Oftentimes, weatherstrips are a multi-part assembly in which a rigid core is coextruded with an elastomer such as rubber, EPDM, or plastic. A separately formed bright strip is roll formed and mechanically assembled to the weatherstrip after the weatherstrip has been removed from the extrusion line. For example, the bright strip often has a generally C-shaped cross-section in which the bent or hooked longitudinal edges mechanically grip the previously cured weatherstrip. This bright strip is mechanically clinched to the weatherstrip so that two separate components (the weatherstrip and the bright strip) become a mechanically-joined assembly that includes the weatherstrip with the bright strip mechanically and subsequently joined to the weatherstrip.
 The disclosure of commonly owned, co-pending U.S. application Ser. No. 12/600,424, filed Jun. 13, 2008 (published as WO 2008/157332) is directed to a weatherstrip used in an automotive vehicle that incorporates a bright strip or an integrated metal cosmetic strip. The bright strip is preferably a stainless steel or anodized metal (e.g., aluminum) that is integrally joined to an elastomer weatherstrip body. More particularly, the weatherstrip has a core that is received in the extrusion body and additionally a metal bright strip is integrated within the extrusion body, i.e., passes through the extrusion line, and the bright strip provides an aesthetically pleasing upper reveal or show surface. A removable cover layer may be extruded over the bright strip during the extrusion process in order to protect the outer show surface of the bright strip during the formation and handling process. Regions or areas of weakness are formed along an edge of the cover layer and provide for easy removal of the cover layer from the show surface of the bright strip, so that once the cover layer is removed, the weatherstrip has an exposed surface of a bright strip that is integrated into the weatherstrip with a reduced chance of potential damage to the exposed surface of the bright strip during the assembly process.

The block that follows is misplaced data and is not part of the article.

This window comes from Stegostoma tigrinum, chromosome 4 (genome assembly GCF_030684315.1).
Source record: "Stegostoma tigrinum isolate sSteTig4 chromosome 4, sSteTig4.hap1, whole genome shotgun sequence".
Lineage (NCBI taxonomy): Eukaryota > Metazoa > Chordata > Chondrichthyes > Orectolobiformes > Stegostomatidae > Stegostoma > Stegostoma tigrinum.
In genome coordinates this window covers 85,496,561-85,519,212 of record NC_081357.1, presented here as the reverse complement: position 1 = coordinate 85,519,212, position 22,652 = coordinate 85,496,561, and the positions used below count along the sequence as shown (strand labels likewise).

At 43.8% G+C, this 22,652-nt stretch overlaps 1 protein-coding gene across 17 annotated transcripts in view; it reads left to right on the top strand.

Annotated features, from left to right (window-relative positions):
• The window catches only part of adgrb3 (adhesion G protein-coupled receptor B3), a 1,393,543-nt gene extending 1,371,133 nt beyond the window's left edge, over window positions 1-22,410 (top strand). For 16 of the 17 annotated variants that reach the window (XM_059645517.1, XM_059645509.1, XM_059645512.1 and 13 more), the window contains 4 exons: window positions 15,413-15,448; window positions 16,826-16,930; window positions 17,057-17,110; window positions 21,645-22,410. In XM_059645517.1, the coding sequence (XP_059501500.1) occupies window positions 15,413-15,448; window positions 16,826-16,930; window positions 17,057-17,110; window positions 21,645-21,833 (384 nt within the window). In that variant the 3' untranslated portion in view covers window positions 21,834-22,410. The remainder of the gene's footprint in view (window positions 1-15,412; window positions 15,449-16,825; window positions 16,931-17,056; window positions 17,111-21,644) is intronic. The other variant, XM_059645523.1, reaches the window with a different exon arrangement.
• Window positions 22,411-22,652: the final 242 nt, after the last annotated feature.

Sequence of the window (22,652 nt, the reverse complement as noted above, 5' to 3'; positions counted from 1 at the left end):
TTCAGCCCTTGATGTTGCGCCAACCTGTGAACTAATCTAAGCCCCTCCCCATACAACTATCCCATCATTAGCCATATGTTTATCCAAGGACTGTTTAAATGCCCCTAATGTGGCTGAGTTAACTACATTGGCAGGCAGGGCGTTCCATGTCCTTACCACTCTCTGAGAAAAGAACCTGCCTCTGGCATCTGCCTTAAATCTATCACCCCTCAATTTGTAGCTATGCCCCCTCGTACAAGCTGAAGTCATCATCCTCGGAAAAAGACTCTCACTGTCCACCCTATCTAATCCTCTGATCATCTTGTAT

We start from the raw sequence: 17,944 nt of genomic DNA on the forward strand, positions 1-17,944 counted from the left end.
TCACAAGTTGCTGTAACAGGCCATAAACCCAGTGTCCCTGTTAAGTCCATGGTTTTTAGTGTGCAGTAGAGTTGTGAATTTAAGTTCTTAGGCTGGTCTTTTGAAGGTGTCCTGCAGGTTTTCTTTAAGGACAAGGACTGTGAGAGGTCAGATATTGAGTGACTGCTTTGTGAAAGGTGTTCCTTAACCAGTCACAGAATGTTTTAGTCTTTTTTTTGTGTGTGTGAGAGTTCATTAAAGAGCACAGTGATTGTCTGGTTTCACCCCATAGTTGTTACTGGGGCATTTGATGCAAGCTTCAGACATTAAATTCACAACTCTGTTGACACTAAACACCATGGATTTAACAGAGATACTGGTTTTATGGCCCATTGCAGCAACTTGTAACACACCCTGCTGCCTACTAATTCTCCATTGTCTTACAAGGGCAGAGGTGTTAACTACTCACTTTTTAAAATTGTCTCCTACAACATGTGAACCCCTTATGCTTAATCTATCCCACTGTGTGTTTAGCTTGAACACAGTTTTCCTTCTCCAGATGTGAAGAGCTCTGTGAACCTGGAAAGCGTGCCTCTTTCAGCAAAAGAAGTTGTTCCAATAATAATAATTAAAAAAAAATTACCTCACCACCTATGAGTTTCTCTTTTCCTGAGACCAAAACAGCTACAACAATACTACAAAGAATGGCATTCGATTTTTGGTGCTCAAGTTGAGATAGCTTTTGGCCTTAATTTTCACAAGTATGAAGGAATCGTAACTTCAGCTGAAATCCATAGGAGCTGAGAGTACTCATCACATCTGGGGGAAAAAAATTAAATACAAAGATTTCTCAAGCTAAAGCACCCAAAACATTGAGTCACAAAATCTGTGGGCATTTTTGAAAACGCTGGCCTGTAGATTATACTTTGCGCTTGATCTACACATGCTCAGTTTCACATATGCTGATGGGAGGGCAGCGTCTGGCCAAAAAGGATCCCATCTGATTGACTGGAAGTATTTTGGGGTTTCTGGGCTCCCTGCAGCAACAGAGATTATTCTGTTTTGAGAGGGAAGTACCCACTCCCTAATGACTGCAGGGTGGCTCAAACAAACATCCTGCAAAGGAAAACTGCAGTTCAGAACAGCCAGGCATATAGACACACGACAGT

In both versions of the weatherstrip incorporating a bright strip as described above (i.e., one with an integrated, one-piece bright strip formed in situ in the extrusion process, or mechanically securing a separately formed bright strip to the extruded weatherstrip component), one or both ends of the weatherstrip are closed with an end cap. In the first arrangement where the bright strip is separately formed and subsequently mechanically engaged to the separate extrusion, the ends of the bright strip may be formed into an end, typically through a roll forming process. For example, multiple forming steps such as trimming and folding over are undertaken on the end of the bright strip to make the end form.
 In the second arrangement, where the bright strip is integrally extruded with the remainder of the extruded weatherseal, separate end caps are typically formed and then subsequently attached to one or both ends of the weatherstrip.
 Accordingly, a need exists for eliminating the necessity to use separate end caps, two-piece assemblies (using rolled or extruded metal), or molded ends in a weatherstrip with an integrated bright strip.
SUMMARY OF THE DISCLOSURE
 The weatherstrip includes a body having a core formed of a first material and at least partially encapsulated in an extrusion material. A bright strip or metal show surface is integrated or partially encapsulated with the extrusion body to provide an aesthetically pleasing bright strip. The end of the bright strip is formed at an end of the weatherstrip to provide a one-piece structure.
 In selected end regions of the formed end, remaining portions of the weatherseal cross-section are removed.
 In one embodiment, the bright strip is formed of a first metal, for example stainless steel.
 In another embodiment, the core is made from a different, second metal such as aluminum.